Sometimes certain frequency components of a complex sound can encounter phase problems, if, for example, the sound was recorded with a pair of microphones and the results are combined. This can result in changes to the frequency spectrum of a sound that make it seem as if it is coming through a tube for example.

Phase relationships can be very useful or they can cause significant problems.

Dynamic range: The difference between the loudest and quietest parts of a sound in Db.

0DBFs: This value represents the loudest a sound can be in a digital system, i.e. when its binary values are 1s all the way.

Sound volumes in audio programs are expressed as negative values relative to that number. -6 DB, when displayed on a meter in a digital system, represents a volume 6 DB below 0DBFS, which means that the sound is half as loud as the loudest sound that system can reproduce.

Clipping: The harsh distortion introduced when a digital signal tries to exceed 0DBFS. the result is that the top of the wave form cannot form properly.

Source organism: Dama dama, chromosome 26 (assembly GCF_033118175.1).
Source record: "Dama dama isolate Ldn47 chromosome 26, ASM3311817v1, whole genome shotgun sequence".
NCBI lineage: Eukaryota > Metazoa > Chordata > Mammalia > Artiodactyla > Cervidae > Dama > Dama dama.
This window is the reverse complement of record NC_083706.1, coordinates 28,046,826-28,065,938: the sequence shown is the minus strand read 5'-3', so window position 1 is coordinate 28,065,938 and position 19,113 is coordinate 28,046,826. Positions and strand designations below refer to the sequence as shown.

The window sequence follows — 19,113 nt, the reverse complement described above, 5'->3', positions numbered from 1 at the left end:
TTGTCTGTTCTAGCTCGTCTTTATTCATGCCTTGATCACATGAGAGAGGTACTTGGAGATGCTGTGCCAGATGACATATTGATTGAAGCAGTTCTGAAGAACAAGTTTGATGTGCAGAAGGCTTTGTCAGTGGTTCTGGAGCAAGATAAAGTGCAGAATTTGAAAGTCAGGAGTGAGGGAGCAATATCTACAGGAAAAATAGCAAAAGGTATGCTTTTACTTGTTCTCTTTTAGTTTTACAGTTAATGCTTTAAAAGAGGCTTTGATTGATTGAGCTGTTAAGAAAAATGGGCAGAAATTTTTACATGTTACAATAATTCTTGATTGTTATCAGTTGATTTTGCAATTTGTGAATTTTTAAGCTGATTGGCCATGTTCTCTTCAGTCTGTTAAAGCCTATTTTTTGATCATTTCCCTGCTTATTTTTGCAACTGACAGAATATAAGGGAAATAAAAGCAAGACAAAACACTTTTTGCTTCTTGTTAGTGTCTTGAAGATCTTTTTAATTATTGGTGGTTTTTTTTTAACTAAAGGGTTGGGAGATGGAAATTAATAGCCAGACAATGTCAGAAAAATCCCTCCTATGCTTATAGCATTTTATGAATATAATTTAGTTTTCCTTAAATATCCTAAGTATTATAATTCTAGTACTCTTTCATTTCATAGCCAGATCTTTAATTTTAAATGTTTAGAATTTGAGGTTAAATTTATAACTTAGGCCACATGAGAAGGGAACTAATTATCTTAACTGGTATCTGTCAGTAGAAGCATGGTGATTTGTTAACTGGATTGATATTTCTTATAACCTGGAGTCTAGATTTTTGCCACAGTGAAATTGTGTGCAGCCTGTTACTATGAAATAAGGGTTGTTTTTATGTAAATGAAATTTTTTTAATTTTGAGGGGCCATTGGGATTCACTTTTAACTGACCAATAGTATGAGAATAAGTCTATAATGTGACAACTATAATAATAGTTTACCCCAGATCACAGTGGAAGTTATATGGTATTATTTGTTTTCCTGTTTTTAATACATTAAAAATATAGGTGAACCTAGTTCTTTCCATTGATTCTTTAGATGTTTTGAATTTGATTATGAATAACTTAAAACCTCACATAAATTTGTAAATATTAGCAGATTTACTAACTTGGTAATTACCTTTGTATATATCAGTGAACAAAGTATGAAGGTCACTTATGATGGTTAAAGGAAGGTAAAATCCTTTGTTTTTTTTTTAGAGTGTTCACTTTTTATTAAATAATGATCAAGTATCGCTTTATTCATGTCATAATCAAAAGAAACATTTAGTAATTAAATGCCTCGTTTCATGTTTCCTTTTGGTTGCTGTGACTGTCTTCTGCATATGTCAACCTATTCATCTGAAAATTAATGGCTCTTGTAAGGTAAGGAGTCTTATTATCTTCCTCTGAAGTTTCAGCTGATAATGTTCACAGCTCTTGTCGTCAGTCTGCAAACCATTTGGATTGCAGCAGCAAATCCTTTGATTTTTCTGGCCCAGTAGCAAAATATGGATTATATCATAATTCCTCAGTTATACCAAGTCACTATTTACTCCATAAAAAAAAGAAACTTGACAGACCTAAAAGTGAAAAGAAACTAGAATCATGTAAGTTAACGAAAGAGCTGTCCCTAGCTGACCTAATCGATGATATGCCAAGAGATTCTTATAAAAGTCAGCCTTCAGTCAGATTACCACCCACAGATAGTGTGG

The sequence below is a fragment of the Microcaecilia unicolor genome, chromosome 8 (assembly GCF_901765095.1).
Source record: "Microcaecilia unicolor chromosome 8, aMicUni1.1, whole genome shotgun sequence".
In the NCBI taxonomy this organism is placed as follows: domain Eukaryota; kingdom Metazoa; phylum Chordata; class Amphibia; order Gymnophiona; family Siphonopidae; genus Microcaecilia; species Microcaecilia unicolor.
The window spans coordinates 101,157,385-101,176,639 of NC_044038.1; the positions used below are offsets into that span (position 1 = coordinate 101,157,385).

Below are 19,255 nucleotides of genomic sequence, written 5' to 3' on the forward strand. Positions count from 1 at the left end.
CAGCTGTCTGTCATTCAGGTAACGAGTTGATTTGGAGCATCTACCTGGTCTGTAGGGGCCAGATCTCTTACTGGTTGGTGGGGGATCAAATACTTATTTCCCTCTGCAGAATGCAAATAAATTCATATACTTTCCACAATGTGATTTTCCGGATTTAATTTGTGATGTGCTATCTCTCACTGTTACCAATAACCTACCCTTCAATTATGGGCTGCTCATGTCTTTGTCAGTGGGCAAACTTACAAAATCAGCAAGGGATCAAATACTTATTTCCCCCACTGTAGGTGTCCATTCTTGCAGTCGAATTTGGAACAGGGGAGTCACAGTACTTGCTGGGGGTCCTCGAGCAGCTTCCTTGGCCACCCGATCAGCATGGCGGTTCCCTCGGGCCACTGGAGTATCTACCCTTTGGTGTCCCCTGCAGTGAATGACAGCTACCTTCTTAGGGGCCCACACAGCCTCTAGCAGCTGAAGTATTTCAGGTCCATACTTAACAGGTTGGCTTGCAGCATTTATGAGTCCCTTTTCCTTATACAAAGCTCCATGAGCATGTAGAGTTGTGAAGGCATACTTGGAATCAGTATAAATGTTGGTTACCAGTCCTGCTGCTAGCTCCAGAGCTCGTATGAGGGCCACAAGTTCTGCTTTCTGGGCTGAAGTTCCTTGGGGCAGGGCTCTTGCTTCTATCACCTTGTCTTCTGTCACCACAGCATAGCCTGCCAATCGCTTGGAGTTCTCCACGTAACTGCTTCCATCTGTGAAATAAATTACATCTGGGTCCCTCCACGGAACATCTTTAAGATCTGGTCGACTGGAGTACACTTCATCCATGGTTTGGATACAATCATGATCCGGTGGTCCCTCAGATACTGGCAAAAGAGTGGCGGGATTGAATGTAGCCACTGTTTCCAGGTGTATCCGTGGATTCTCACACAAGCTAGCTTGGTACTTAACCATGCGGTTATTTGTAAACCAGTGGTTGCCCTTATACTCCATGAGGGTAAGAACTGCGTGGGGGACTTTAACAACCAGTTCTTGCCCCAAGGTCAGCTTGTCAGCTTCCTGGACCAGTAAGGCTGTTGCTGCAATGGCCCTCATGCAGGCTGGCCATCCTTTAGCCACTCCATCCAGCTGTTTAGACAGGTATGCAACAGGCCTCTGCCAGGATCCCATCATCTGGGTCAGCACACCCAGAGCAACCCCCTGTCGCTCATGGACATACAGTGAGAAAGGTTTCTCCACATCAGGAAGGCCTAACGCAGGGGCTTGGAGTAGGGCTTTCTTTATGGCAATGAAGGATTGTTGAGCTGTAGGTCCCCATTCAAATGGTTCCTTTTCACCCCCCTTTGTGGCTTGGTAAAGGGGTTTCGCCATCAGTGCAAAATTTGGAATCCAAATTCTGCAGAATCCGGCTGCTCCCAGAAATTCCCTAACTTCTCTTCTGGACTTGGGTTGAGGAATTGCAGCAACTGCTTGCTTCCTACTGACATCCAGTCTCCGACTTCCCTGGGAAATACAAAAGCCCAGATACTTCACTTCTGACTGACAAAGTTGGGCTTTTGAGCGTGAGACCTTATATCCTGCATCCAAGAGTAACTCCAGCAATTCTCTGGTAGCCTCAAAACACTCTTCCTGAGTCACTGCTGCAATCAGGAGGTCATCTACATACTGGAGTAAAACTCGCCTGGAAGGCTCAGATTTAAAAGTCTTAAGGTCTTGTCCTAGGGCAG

Sample rate: The number of times per second that a digital system captures sound. Think of each sample as a snapshot taken of the oscillating sound wave. 

Niquist's theorum: this states that, in order to get an accurate picture of a sound wave, the sample rate must be at least twice the frequency of the sound being captured.

Aliasing: the spurious tones that distort digital audio, caused by using too low a sample rate to capture the highest frequencies of a sound.

Bit depth: The number of bits per sample. The greater the number of bits, the greater the bit depth and therefore the greater the resolvable dynamic range.

Dither: the process of adding low level hiss to digital audio when converting from a higher bit-depth to a lower one to preserve overall quality.

Noise-shaping: Making sure that the dither hiss occupies parts of the frequency spectrum to which the human ear is least sensitive.

Quantization distortion: the type of distortion created when a sound's dynamic range falls outside the lowest point of the dynamic range allowed by a given bit depth. It gives audio a crunchy, gritty sound.

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Page last modified on September 03, 2016, at 05:34 AM